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Back In 1937, People Worried That Science Fiction Was Going Downhill

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Most of us have been seeing convention panels about the "Death of Science Fiction" for years now — it's become sort of a jolly cliche. Everybody laments the loss of some earlier, greater age for the genre. But back in 1937, British fans were pretty worried that SF was in permanent decline.

Top image: Thrilling Wonder Stories, via UK Vintage.

Over at Rob Hansen's Fan Stuff, you can read the full contents of Novae Terrae — a fanzine from November 1937, listing a certain Arthur C. Clarke as one of its associate editors. Along with some pretty harsh reviews of the then-latest issue of Thrilling Wonder Stories (pretty sure "stock characters" are still with us today) there's Clarke's rebuttal to the people who say "science" is the important part of "science fiction," and science fiction stories need no literary merit.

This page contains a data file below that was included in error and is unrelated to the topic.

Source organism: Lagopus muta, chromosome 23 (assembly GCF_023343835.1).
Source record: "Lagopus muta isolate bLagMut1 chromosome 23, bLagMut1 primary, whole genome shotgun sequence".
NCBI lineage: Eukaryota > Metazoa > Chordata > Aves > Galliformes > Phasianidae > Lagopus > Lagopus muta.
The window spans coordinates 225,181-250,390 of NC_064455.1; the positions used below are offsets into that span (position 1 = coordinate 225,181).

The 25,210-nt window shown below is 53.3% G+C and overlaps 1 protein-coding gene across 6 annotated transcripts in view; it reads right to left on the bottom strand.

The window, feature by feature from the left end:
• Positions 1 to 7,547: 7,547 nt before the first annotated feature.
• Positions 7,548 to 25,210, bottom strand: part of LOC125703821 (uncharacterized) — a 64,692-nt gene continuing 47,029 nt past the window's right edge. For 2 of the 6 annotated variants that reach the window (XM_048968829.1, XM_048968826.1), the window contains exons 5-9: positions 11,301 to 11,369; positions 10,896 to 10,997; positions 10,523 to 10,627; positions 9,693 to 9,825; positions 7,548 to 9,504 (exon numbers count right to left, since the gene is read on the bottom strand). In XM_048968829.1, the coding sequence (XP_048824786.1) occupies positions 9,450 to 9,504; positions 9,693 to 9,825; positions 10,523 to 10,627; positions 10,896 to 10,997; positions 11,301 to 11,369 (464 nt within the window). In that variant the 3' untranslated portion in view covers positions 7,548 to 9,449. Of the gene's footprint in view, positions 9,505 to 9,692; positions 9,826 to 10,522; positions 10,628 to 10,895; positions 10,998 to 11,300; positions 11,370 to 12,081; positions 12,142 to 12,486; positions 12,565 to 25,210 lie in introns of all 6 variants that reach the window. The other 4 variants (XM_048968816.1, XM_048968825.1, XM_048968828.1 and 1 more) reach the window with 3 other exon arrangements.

And then at the end, there's this tidbit:

LONDON SFA BRANCH REPORT: The occasion of this Branch's second meeting was auspicious by reason of a speeches and Mr. Mayer in addition gave a compehensive account of the activities of the SFA - past, present and future. After the minutes had been read. Mr. Temple reported on the Amateur Author's Circle and told of the progress that had been made on a story based on the Abominable Snow- Men. The activities of the Science Circle were described by Mr. Williams who announced a lecture by A. C. Clarke at the next meeting, to be held on December 5th. Finally an informal discussion was held upon proposals in a paper given by Mr. Williams "Has Science-Fiction Declined?". The new premises of this Branch were unanimously approved.


You have to love the notion of people earnestly debating in 1937 whether the best days of science fiction were behind it. Bear that in mind the next time you insist that it's all downhill from here. [h/t Danny]